Prime minister Boris Johnson say HMS Defender 'entirely right' in dispute with Russian forces near Crimea
THE prime minister Boris Johnson has insisted HMS Defender was ‘entirely right’ to pass through international waters around Crimea as Russia threatened to retaliate if there was a repeat of the incident.
The Portsmouth-based destroyer was travelling 12 miles off the coast of the territory yesterday when nearby Russian military units warned they would open fire unless the vessel changed course.
The close-encounter has led to conflicting reports from the Ministry of Defence and the Russian Defence Ministry, which claimed it had fired warning shots at HMS Defender.
But the UK government has dismissed the claim and said the salvo – recorded by a BBC journalist onboard the British destroyer – was in fact a previously declared ‘gunnery exercise’ conducted by Russian forces.
Now the prime minister Boris Johnson has defended HMS Defender, saying the warships’s route was ‘wholly appropriate’ and that it was part of an international Carrier Strike Group that is ‘sticking up for our values’.
But speaking to reporters at a barracks in Aldershot, Hampshire, Mr Johnson sidestepped a question on whether he had personally authorised HMS Defender's voyage.The prime minister said: ‘These are a matter for the MoD (Ministry of Defence) but if you want my view I think it was wholly appropriate to use international waters, and by the way the important point is that we don't recognise the Russian annexation of Crimea, this is part of a sovereign Ukrainian territory, it was entirely right that we should indicate the law and pursue freedom of navigation in the way that we did, take the shortest route between two points, and that's what we did.’
The prime minister's official spokesman also refused to be drawn on whether Mr Johnson personally authorised the mission, telling reporters: ‘I'm not going to get into operational military decision-making.’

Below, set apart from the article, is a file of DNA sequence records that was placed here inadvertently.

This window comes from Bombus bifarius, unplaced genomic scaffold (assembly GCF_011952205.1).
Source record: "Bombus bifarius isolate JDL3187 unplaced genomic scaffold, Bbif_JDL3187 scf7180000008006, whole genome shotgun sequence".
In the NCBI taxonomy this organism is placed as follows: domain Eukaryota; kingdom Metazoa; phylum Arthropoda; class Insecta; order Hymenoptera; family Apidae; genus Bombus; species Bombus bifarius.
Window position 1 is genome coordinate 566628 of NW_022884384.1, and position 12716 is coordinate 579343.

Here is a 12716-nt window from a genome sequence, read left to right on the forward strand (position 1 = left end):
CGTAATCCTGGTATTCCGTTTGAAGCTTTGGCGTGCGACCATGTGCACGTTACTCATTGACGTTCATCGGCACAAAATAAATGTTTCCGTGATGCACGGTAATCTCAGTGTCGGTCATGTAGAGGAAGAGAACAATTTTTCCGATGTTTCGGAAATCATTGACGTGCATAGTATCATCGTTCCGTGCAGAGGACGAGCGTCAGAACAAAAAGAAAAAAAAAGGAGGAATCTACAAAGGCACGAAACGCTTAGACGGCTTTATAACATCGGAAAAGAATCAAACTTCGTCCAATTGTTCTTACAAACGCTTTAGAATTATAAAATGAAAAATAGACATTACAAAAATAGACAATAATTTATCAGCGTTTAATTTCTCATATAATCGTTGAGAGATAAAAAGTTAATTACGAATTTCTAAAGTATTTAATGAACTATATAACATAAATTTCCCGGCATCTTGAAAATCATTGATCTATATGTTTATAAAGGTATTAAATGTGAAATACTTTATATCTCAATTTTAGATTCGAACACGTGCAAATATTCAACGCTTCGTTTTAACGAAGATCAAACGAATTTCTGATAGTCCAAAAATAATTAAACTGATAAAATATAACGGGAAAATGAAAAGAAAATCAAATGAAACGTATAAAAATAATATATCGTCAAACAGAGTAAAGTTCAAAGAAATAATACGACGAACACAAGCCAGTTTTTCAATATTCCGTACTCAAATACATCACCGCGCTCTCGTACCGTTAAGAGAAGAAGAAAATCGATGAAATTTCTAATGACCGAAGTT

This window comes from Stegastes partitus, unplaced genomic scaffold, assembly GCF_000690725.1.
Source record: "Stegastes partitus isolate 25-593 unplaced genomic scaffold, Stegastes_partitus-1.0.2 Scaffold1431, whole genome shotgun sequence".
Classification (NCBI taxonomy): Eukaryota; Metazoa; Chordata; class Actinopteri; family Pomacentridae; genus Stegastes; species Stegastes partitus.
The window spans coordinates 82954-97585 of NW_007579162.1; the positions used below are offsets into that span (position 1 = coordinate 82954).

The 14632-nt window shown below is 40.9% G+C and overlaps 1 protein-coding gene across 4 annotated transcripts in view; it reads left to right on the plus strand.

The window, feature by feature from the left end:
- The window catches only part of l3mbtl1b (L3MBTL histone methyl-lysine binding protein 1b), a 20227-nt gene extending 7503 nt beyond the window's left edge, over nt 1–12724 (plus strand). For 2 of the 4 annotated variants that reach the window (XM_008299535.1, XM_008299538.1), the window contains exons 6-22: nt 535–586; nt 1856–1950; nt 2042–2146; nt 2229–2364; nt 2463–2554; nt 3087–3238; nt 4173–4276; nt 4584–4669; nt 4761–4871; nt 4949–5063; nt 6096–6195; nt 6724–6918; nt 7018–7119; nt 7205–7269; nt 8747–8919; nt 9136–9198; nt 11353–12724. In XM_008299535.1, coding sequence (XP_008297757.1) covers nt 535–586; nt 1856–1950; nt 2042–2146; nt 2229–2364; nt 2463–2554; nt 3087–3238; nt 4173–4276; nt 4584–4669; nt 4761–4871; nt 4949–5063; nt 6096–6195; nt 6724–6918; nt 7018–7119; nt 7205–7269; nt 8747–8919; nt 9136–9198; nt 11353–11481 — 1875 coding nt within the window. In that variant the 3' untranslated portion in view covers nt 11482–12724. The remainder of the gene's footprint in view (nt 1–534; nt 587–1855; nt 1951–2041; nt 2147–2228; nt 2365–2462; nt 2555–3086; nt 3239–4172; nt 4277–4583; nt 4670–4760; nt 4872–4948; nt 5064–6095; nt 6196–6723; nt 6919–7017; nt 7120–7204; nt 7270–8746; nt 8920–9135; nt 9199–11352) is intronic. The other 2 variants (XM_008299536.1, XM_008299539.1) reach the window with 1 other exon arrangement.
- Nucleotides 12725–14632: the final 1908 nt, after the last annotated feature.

The MoD denied claims that shots were fired by a Russian patrol boat towards HMS Defender and that a warplane dropped four high-explosive fragmentation bombs in its path during its passage through the Black Sea.
Asked whether the UK was telling ‘barefaced lies’ over the incident, as alleged by Russian foreign ministry spokeswoman Maria Zakharova, Mr Johnson said: ‘Well, they're the bear.
‘That's not my information and my understanding is that the Carrier Strike Group proceeded in the way you would expect through international waters and in accordance with the law.’
HMS Defender is part of the UK Carrier Strike Group – with Portsmouth-based aircraft carrier HMS Queen Elizabeth at its heart – currently heading to the Indo-Pacific region.
The Type 45 destroy has temporarily broken away from the group to carry out separate missions in the Black Sea.
Russia's deputy foreign minister, Sergei Ryabkov, said ‘the inviolability of the Russian borders is an absolute imperative’, adding that it will be protected ‘by all means, diplomatic, political and military if needed’.Asked what Russia would do if a similar incident happened again, he said: ‘We may appeal to reason and demand to respect international law.
‘If it doesn't help, we may drop bombs and not just in the path but right on target if colleagues don't get it otherwise.’
The Russian government, which annexed Crimea in 2014, has repeatedly denounced the movement of Nato warships in the Black Sea, seen as offering support to Ukraine.